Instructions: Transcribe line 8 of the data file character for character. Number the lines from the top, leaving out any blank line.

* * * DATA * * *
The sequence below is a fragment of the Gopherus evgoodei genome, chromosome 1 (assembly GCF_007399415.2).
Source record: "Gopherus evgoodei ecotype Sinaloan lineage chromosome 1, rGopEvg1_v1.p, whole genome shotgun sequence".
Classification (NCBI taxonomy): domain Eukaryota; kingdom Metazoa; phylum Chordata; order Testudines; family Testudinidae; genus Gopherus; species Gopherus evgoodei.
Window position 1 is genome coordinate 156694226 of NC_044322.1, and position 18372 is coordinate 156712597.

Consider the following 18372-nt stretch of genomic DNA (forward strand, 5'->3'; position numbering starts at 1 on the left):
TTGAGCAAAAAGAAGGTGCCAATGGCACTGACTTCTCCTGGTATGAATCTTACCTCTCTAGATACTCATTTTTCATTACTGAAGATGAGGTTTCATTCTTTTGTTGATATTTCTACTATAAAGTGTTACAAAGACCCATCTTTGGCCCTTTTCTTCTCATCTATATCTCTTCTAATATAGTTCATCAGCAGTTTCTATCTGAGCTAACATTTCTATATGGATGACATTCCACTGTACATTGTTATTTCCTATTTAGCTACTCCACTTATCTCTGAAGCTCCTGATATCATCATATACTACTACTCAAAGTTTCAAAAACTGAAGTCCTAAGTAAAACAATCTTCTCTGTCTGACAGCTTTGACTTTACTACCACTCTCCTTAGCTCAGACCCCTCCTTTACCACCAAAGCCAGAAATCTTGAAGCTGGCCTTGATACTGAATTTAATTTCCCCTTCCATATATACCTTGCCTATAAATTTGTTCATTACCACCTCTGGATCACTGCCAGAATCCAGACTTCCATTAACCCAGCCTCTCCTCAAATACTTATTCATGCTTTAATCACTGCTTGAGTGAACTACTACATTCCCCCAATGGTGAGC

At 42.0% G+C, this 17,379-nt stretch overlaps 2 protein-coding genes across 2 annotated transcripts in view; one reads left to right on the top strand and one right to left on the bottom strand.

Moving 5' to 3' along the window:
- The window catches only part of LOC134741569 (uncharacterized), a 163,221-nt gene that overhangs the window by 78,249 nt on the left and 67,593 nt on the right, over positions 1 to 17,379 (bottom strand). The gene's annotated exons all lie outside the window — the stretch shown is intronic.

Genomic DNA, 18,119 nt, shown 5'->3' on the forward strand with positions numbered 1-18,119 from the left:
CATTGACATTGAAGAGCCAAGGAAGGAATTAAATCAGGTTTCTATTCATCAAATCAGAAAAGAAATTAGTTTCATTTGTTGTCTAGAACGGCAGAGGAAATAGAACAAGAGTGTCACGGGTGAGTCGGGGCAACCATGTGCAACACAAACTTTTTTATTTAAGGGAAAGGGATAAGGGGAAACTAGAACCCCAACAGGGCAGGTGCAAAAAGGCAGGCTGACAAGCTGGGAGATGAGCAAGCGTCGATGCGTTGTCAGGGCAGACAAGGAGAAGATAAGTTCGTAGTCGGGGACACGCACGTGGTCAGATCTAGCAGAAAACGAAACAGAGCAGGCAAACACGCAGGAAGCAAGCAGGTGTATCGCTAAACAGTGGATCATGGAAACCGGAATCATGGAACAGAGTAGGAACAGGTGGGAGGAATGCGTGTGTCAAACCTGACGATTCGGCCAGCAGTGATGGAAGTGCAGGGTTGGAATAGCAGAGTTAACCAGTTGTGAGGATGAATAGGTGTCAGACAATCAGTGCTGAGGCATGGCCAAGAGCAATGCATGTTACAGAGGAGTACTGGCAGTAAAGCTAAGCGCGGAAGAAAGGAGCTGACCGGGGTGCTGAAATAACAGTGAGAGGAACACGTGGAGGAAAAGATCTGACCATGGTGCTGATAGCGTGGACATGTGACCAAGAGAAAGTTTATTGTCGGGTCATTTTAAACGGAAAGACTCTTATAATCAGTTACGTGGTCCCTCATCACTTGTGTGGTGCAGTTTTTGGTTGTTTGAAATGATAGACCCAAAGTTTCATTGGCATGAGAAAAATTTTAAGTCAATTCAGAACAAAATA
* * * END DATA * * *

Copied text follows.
Moving 5' to 3' along the window: